The Vermont Fish and Wildlife Department’s proposal to issue 100 hunting permits in the state’s Wildlife Management Unit E was accepted by the Vermont Fish and Wildlife Board, The Associated Press reported.
As part of the proposal, Vermont Fish and Wildlife recommended issuing “60 either sex hunting permits and 40 antlerless-only hunting permits” for the 2022 moose hunting season, according to the department’s website.
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The permits, which the department called a “conservative first step” toward addressing the effect winter ticks have on the animals, is expected to result in the killing of 60 moose, or about 5 percent of Vermont’s total moose population.
As their name suggest, winter ticks are a species of North American ticks that find a host in the fall and spend the winter feeding on the animal before dropping off in the spring.
What causes the parasite to be a danger to the moose is their sheer number. Up to 90,000 winter ticks have been observed on a single moose in Vermont, according to the department’s website. When the insects decide to feast on the host animal’s blood in late winter, the moose cannot replace the blood quickly enough, killing or severely weakening the animal.
Although winter ticks can be found on moose populations across New England, they only become problematic in areas of high moose density, like northeastern Vermont. Currently, the state’s Wildlife Management Unit E has fewer than two moose per square mile, which is well above the population density needed for winter ticks to start posing a health problem to the animals.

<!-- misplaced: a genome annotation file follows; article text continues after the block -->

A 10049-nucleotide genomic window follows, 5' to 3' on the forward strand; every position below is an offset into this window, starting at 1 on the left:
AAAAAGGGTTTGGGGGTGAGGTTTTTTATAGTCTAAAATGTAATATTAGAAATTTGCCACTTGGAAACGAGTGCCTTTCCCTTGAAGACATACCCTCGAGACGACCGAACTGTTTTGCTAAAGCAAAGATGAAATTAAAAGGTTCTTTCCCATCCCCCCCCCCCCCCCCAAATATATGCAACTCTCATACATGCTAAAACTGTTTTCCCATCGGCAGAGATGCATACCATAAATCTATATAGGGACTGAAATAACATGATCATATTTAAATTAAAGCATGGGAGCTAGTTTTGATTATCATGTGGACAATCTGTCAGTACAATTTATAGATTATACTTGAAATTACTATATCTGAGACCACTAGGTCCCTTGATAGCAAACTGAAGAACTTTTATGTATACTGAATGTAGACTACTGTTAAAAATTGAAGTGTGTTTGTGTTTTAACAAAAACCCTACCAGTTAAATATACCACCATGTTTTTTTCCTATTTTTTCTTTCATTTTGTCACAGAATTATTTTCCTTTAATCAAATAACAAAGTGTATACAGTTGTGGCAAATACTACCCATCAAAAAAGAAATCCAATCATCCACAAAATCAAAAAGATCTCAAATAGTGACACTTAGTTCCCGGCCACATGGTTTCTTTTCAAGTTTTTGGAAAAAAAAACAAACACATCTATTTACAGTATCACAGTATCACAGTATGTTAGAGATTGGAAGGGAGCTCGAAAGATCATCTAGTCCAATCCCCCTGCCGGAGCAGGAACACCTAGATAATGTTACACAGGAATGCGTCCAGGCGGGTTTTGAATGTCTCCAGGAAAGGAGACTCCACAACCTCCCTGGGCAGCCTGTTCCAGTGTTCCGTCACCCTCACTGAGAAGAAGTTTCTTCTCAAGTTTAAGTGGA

Warmer and shorter winters linked to climate change have also compounded the effect of the ticks on the animals. Snowfall plays an important role in limiting the number of winter tick larvae that make to adulthood. For decades, the first snowfall of the year kills the larvae and ends the bugs “fall questing period” or time when they search for their moose host, according to the Vermont Fish and Wildlife Department.
Like many other states, Vermont is getting warmer and wetter with winter weather arriving a week later in the year than it did in the 1960s, according to the Vermont Department of Health. And a later first snow means winter tick larvae have more time to crawl on to a moose. In addition, less snow on the ground means that engorged adult winter ticks have a greater chance of surviving and reproducing once they drop off their host moose in the spring.
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